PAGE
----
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Innovation Breakdown: 4 Types and Approaches to Innovating for Business

Business Innovation

As if innovation weren’t tricky enough, the blanket term does nothing to help wannabe-innovators determine which approach they should be taking to improve innovation in their own organization. Below are 4 types of innovation, along with some explanations and examples that can help you unravel the best method for your business.

1. Breakthrough Innovation

Much like the name implies, breakthrough innovation is all about the lightbulb, the eureka moment, the sudden and dramatic alteration to a process or product that makes waves in the marketplace. It’s exemplary of how most people perceive the concept of innovating, but it’s also the hardest to force and manage. Think things like the telephone, or Virgin Galactic’s plans for civilian space travel. Breakthrough innovations are big, bold, and change the topography of their respective markets at a fundamental level.

2. Disruptive Innovation

Again, the name is implicative — disruptive innovations shake things up by making already great ideas even better. This kind of innovating can actually be managed quite effectively to bring repeatable results, and is thus can be the most beneficial for companies trying to innovate over and over. Products like the iPhone (or any Apple product, really), streaming video, and wireless internet access. They change the direction of the markets they sit in, often obliterating outdated predecessors.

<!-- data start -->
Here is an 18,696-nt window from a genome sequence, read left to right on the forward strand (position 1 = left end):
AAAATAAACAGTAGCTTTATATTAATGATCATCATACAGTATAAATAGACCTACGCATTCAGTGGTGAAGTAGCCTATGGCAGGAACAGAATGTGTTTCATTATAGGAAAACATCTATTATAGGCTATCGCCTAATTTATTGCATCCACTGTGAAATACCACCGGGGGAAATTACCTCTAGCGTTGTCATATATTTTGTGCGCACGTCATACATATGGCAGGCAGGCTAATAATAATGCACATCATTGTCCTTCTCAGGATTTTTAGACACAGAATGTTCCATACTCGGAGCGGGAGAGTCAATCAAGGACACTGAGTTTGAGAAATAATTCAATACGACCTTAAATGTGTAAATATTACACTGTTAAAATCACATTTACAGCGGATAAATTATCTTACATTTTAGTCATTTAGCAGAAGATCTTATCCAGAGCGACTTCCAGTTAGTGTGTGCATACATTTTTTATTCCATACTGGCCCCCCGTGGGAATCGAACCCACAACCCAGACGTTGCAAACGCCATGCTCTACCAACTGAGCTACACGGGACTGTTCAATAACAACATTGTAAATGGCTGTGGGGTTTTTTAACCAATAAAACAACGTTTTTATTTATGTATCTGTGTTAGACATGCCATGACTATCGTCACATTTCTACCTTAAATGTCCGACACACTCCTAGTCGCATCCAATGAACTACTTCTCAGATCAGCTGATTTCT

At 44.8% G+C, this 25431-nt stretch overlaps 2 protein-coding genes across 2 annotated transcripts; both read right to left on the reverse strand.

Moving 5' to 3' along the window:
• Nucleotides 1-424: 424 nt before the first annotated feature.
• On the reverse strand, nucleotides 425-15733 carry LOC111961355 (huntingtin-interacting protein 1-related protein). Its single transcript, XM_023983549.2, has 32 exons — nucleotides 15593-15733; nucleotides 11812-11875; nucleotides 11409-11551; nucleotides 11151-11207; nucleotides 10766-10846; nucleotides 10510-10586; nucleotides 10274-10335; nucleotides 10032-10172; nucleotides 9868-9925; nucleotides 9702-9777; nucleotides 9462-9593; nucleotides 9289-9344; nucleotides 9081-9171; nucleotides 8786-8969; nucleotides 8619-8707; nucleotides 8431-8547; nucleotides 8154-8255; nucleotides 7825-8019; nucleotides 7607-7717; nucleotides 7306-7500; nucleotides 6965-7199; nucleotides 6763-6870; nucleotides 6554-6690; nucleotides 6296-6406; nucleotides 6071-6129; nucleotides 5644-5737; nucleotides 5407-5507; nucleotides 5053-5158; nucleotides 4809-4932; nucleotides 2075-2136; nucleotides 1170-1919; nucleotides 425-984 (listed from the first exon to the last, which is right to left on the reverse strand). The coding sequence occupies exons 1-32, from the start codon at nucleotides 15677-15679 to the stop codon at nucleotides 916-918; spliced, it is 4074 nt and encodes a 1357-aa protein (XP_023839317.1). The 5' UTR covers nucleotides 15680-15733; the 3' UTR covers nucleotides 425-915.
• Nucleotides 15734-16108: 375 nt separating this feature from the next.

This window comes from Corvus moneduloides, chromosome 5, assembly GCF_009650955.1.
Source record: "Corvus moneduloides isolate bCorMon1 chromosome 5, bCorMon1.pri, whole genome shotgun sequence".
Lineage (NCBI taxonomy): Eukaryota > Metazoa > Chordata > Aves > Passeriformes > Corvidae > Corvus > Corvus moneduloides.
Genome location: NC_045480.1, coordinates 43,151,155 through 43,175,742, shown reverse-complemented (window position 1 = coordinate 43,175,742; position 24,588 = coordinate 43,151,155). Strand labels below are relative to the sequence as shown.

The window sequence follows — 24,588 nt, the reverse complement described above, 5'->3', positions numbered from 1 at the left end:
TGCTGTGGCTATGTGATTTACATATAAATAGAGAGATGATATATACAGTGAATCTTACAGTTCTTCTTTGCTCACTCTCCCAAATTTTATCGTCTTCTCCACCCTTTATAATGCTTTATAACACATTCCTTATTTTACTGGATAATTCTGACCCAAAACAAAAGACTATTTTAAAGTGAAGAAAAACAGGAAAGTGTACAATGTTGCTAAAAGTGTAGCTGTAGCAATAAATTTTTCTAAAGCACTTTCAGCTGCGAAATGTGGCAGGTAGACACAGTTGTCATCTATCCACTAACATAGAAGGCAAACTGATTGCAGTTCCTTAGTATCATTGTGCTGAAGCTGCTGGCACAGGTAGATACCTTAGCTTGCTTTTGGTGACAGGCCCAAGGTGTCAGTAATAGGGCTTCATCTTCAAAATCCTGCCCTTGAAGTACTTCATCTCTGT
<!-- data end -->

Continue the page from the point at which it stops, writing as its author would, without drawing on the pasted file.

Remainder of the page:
3. Open Innovation

This one we’ve mentioned a few times before. Open innovation is the practice of merging internal assets and resources with those outside of the organization, in order to capitalize on both. While not identical at the core, crowdsourcing is a great example of open innovation, and a ton of companies take advantage of the unique opportunities openly innovating offers up. While it’s a tad risky and can be unwieldy to handle if done without a solid process in place, open innovation is responsible for stuff like robotic Legos, Google’s world mapping initiatives, and pretty much any Kickstarter success story.

4. Sustainable (or Incremental) Innovation

This type of innovation is something that most companies already do without much of a fuss. It involves making small improvements to products and services to meet transparent market needs — like making a cell phone touch screen or automating any paperwork-laden process. They allow companies to stay in line with, though not ahead of, competitors. On the one hand, a company that dominates the corner of their market might eventually reach a space where this is all they really need to do, or where these wee improvements are plenty to widen the gap between them and their chasers. On the other, though, not everyone can create something as accidentally sustainable as toilet paper, so it’s not the best plan for organizations seeking to grow and usurp.

 

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